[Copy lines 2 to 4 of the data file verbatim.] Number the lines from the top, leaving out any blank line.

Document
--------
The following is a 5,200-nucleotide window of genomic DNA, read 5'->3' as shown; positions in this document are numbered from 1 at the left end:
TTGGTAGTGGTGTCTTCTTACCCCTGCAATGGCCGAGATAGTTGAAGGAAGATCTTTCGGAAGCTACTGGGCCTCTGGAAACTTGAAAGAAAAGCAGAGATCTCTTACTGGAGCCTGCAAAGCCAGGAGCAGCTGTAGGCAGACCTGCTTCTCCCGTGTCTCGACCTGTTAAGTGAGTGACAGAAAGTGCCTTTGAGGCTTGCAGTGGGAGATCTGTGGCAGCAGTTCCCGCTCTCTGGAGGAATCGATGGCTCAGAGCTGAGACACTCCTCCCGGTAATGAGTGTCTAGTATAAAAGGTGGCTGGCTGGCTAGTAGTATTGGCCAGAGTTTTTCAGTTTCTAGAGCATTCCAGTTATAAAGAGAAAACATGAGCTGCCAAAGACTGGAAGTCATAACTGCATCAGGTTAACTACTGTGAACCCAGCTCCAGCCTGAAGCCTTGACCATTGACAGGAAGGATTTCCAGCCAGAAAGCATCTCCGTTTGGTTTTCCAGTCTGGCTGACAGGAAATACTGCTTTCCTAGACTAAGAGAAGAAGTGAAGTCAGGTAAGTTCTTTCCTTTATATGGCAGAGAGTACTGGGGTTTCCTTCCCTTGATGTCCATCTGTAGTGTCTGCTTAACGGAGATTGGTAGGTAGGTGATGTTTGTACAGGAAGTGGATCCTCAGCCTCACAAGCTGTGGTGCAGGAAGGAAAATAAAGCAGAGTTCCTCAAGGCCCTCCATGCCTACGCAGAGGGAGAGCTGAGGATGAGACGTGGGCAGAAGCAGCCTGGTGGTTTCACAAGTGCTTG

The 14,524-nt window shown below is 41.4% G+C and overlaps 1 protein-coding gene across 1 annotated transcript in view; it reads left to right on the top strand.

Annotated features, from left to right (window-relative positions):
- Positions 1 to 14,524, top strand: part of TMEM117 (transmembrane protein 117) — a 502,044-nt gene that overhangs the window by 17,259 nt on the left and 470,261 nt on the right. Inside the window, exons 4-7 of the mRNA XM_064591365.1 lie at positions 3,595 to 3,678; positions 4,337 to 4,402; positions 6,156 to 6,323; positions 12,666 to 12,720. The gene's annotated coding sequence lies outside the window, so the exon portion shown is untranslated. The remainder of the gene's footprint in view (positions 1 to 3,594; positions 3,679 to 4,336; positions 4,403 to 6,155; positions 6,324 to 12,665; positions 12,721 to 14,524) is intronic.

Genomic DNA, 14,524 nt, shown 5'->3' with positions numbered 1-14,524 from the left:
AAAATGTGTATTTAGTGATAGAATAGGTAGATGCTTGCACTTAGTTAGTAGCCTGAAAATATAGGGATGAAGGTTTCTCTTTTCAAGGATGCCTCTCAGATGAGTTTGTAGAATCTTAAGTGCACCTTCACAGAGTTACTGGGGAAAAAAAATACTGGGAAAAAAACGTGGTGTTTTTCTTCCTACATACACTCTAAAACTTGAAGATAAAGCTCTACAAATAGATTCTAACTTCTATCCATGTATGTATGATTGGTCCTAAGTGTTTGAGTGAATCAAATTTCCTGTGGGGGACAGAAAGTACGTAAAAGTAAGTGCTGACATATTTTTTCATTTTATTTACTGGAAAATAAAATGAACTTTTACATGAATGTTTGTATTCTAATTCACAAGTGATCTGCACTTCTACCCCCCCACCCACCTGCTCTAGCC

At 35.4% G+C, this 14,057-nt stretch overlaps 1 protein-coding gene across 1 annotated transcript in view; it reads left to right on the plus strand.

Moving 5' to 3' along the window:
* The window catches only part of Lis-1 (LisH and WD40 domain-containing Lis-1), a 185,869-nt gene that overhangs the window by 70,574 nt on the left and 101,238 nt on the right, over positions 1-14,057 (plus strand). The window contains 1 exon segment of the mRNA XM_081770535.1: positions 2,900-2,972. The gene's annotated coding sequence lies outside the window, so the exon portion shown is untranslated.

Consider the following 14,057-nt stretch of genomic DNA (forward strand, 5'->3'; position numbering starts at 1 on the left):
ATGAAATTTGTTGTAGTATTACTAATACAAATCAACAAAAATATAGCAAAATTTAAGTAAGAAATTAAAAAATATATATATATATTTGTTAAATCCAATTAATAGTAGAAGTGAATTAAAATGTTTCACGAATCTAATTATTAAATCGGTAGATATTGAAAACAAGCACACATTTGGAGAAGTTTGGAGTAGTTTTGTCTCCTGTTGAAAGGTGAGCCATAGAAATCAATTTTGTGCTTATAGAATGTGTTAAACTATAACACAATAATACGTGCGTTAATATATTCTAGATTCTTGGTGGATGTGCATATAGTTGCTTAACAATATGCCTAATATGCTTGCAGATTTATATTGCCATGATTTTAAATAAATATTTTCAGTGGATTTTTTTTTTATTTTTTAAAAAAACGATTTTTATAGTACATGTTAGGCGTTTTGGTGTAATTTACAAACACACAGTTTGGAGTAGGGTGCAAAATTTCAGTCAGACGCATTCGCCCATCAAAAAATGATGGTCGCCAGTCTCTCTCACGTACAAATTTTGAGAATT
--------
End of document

TTGGTAGTGGTGTCTTCTTACCCCTGCAATGGCCGAGATAGTTGAAGGAAGATCTTTCGGAAGCTACTGGGCCTCTGGAAACTTGAAAGAAAAGCAGAGATCTCTTACTGGAGCCTGCAAAGCCAGGAGCAGCTGTAGGCAGACCTGCTTCTCCCGTGTCTCGACCTGTTAAGTGAGTGACAGAAAGTGCCTTTGAGGCTTGCAGTGGGAGATCTGTGGCAGCAGTTCCCGCTCTCTGGAGGAATCGATGGCTCAGAGCTGAGACACTCCTCCCGGTAATGAGTGTCTAGTATAAAAGGTGGCTGGCTGGCTAGTAGTATTGGCCAGAGTTTTTCAGTTTCTAGAGCATTCCAGTTATAAAGAGAAAACATGAGCTGCCAAAGACTGGAAGTCATAACTGCATCAGGTTAACTACTGTGAACCCAGCTCCAGCCTGAAGCCTTGACCATTGACAGGAAGGATTTCCAGCCAGAAAGCATCTCCGTTTGGTTTTCCAGTCTGGCTGACAGGAAATACTGCTTTCCTAGACTAAGAGAAGAAGTGAAGTCAGGTAAGTTCTTTCCTTTATATGGCAGAGAGTACTGGGGTTTCCTTCCCTTGATGTCCATCTGTAGTGTCTGCTTAACGGAGATTGGTAGGTAGGTGATGTTTGTACAGGAAGTGGATCCTCAGCCTCACAAGCTGTGGTGCAGGAAGGAAAATAAAGCAGAGTTCCTCAAGGCCCTCCATGCCTACGCAGAGGGAGAGCTGAGGATGAGACGTGGGCAGAAGCAGCCTGGTGGTTTCACAAGTGCTTG

The 14,524-nt window shown below is 41.4% G+C and overlaps 1 protein-coding gene across 1 annotated transcript in view; it reads left to right on the top strand.

Annotated features, from left to right (window-relative positions):